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GE Health Care Case

Executive Summary

General Electric Healthcare was created in 2004 when General Electric (GE) acquired U.K. biosciences firm Amersham. Its predecessor organization, General Electric Medical Services (GEMS) originated as an x-ray business in the 1940s. Jeff Immelt took over GEMs in 1997 and took steps to grow the business from a $4 billion company to a dominant force in the worldwide diagnostic imaging market. Immelt stepped up acquisitions including a company that formed the basis for GMS-IT, a subsidiary focused on healthcare IT. One of his most significant initiatives was the Global Products Company (GPC) initiative that focused on cutting costs by shifting manufacturing, design and engineering activities from high-cost to low-cost countries. Under GPC, each product was built in one or two “Centers of Excellence (COEs)” and shipped anywhere in the world. “Between 60% and 90% or products made in a COE ended up being sold elsewhere.”[1] GPC’s global approach drove manufacturing, R&D, Product Design, Sales, Marketing, and Human Resources strategies with the ultimate goal of saving 10-30% on materials and 50% on labor.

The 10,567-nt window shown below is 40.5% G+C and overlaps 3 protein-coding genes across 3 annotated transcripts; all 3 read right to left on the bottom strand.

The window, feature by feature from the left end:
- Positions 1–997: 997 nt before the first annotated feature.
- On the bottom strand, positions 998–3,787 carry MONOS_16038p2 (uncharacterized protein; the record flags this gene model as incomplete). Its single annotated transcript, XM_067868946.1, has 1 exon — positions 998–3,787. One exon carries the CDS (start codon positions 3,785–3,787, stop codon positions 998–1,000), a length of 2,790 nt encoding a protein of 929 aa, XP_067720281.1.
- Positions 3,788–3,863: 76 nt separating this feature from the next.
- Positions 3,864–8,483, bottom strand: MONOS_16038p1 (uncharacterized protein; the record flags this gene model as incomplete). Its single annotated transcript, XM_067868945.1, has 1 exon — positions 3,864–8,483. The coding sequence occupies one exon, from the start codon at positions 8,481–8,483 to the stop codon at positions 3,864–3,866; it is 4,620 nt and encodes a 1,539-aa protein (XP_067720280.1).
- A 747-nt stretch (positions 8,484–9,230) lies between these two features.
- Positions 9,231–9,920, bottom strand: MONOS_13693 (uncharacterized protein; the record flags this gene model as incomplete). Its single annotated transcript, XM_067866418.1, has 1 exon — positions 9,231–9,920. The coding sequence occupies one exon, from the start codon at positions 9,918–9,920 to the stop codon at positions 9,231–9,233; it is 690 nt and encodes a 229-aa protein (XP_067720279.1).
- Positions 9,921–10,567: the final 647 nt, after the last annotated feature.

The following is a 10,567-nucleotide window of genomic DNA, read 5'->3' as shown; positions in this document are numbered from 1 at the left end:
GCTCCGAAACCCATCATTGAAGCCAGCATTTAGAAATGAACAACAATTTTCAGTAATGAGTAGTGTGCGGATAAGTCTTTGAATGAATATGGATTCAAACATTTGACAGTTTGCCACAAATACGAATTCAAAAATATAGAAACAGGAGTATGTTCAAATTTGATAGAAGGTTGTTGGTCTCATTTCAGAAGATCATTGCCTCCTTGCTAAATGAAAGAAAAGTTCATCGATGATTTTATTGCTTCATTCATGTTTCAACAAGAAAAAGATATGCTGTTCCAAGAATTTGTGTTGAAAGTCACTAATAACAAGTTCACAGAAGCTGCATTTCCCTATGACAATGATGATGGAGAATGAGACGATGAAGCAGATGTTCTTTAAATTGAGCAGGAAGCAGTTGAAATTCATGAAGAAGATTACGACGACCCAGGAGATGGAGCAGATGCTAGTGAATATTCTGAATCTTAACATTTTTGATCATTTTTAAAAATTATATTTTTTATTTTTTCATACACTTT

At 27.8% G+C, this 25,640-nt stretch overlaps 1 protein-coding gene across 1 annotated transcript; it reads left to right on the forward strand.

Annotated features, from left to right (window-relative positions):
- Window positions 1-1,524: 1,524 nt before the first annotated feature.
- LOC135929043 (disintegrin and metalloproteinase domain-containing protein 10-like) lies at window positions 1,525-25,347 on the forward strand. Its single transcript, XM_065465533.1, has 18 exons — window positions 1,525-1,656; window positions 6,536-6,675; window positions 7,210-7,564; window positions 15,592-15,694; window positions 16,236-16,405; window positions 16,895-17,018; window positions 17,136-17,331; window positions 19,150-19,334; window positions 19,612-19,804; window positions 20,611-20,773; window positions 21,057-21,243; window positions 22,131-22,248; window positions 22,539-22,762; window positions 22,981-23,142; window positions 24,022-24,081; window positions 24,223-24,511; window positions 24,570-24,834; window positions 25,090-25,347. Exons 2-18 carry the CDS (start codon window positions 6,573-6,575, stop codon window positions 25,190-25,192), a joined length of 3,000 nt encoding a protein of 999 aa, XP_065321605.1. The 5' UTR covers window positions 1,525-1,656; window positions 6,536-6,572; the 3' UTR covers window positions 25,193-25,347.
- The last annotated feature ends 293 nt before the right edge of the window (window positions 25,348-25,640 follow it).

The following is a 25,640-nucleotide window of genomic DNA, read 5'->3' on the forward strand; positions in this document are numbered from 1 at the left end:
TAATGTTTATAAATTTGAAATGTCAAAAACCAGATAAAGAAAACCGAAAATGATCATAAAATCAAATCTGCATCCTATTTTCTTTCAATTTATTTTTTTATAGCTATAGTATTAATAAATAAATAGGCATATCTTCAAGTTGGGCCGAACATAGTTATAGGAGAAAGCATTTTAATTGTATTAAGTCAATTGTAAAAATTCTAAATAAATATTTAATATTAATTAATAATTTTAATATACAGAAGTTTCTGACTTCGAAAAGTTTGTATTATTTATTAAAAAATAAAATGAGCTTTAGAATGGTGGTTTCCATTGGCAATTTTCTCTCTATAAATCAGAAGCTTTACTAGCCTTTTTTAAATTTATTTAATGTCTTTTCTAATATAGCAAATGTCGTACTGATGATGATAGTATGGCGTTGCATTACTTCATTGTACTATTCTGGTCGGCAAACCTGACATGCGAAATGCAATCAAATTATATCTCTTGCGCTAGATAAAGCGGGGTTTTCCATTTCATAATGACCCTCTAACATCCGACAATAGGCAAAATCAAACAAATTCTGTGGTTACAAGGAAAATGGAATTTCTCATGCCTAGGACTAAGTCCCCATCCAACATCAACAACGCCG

In 2000, Immelt became CEO of GE and passed leadership of GEMS to Joe Hogan and charged him with the task of growing the company 20% annually. Hogan modified GPC and adopted an “In Country for Country” approach to better address country-specific demands within the existing global supply chain logic of GPS. The initiative was spearheaded by an “In China For China” policy that served “as the model for a localized version of the GPC concept that focused on segmenting and developing internal markets and building local management capability.”[2]

In 2001, GEMS partnered with Amersham and, in 2004, GE acquired the company for $10 billion. Together, GEMS and Amersham became known as GE Healthcare and Amersham CEO William Castell was named CEO of the new company. Castell advocated a shift from a late-disease...
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